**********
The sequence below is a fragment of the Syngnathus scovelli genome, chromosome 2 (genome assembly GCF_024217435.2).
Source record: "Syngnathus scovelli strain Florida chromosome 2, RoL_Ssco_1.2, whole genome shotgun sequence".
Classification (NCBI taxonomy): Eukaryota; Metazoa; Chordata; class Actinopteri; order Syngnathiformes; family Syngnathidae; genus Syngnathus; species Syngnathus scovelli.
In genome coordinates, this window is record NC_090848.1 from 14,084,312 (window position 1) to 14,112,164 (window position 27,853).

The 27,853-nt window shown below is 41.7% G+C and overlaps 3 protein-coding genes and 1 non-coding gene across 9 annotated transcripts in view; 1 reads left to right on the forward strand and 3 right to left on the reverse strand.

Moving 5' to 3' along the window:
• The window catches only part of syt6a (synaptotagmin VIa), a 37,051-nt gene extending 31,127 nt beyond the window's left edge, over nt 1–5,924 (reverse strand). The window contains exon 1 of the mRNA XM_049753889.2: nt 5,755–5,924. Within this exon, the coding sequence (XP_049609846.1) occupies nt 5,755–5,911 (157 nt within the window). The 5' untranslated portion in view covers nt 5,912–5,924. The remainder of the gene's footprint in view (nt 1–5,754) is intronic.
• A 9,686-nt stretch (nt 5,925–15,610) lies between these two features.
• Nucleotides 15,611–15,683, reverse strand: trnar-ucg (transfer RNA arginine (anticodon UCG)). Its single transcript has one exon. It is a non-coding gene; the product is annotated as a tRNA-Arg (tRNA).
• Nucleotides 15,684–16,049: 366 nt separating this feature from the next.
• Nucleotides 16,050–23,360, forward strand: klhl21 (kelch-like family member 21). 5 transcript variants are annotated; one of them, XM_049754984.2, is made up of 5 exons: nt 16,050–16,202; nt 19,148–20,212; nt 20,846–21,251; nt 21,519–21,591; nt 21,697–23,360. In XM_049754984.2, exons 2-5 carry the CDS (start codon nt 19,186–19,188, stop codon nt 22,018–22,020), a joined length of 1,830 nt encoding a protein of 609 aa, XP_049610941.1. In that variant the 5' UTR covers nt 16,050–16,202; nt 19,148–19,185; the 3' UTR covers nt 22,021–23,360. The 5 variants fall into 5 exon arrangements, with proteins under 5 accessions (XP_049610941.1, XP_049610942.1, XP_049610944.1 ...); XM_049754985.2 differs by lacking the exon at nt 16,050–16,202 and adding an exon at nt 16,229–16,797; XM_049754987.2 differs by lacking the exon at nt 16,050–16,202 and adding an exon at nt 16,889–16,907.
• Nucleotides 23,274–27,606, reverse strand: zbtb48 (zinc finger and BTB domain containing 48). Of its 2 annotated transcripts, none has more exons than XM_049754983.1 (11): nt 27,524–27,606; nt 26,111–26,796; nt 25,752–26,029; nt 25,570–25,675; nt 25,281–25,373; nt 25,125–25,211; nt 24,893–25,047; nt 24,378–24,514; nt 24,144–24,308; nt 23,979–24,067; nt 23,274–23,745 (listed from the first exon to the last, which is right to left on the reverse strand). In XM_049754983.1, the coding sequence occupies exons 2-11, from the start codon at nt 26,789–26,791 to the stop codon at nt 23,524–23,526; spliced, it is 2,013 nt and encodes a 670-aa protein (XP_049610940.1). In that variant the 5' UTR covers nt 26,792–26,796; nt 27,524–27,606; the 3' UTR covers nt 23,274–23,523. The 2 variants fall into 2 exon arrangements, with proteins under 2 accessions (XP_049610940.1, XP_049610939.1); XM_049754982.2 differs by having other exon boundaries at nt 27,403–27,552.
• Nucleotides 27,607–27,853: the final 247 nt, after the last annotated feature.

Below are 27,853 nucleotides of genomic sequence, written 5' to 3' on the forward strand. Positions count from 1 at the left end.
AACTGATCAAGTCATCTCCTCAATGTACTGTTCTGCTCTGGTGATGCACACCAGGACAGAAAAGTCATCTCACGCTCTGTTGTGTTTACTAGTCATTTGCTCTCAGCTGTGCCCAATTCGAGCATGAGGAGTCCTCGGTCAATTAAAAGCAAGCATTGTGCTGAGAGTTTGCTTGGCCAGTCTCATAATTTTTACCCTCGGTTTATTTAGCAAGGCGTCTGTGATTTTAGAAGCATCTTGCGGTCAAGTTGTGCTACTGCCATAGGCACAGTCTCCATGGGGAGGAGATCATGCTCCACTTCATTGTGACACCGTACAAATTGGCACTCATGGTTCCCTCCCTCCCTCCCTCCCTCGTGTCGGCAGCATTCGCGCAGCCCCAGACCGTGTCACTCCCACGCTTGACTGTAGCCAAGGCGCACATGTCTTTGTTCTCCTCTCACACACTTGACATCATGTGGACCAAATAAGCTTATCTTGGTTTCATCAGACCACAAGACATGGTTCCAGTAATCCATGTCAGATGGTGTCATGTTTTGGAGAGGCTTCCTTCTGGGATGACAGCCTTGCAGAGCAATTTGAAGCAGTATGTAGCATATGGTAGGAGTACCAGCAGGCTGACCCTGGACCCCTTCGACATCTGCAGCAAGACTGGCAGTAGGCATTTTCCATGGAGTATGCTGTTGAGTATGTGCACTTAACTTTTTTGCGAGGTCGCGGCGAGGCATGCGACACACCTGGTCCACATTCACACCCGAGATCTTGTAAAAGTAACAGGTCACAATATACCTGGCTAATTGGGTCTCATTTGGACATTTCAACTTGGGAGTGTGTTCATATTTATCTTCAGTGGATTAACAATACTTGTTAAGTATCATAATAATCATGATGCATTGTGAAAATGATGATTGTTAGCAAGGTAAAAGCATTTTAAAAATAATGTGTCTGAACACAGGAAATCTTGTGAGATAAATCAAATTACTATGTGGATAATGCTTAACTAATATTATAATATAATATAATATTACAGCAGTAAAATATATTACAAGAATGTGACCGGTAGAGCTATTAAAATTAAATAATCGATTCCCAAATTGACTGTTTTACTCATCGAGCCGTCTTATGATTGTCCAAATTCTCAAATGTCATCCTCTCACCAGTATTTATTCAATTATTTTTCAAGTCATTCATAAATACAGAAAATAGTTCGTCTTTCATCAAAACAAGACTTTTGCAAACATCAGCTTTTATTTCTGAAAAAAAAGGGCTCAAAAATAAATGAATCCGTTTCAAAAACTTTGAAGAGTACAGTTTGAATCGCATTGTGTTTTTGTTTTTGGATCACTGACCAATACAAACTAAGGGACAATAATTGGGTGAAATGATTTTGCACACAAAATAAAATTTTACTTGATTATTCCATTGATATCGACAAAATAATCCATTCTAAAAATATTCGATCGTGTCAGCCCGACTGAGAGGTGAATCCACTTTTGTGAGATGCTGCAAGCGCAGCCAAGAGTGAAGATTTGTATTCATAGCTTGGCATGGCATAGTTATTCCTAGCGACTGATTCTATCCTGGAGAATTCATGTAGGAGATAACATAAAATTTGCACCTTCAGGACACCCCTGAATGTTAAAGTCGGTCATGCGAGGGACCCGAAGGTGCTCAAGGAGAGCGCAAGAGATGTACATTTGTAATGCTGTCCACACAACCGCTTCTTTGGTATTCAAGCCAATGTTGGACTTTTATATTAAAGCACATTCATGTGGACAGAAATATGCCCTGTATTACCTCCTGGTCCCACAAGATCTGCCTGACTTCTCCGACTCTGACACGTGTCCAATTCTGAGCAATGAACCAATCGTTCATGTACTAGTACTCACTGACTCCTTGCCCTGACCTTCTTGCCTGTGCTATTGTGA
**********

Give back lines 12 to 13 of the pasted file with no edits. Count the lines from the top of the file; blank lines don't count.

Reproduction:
• Nucleotides 23,274–27,606, reverse strand: zbtb48 (zinc finger and BTB domain containing 48). Of its 2 annotated transcripts, none has more exons than XM_049754983.1 (11): nt 27,524–27,606; nt 26,111–26,796; nt 25,752–26,029; nt 25,570–25,675; nt 25,281–25,373; nt 25,125–25,211; nt 24,893–25,047; nt 24,378–24,514; nt 24,144–24,308; nt 23,979–24,067; nt 23,274–23,745 (listed from the first exon to the last, which is right to left on the reverse strand). In XM_049754983.1, the coding sequence occupies exons 2-11, from the start codon at nt 26,789–26,791 to the stop codon at nt 23,524–23,526; spliced, it is 2,013 nt and encodes a 670-aa protein (XP_049610940.1). In that variant the 5' UTR covers nt 26,792–26,796; nt 27,524–27,606; the 3' UTR covers nt 23,274–23,523. The 2 variants fall into 2 exon arrangements, with proteins under 2 accessions (XP_049610940.1, XP_049610939.1); XM_049754982.2 differs by having other exon boundaries at nt 27,403–27,552.
• Nucleotides 27,607–27,853: the final 247 nt, after the last annotated feature.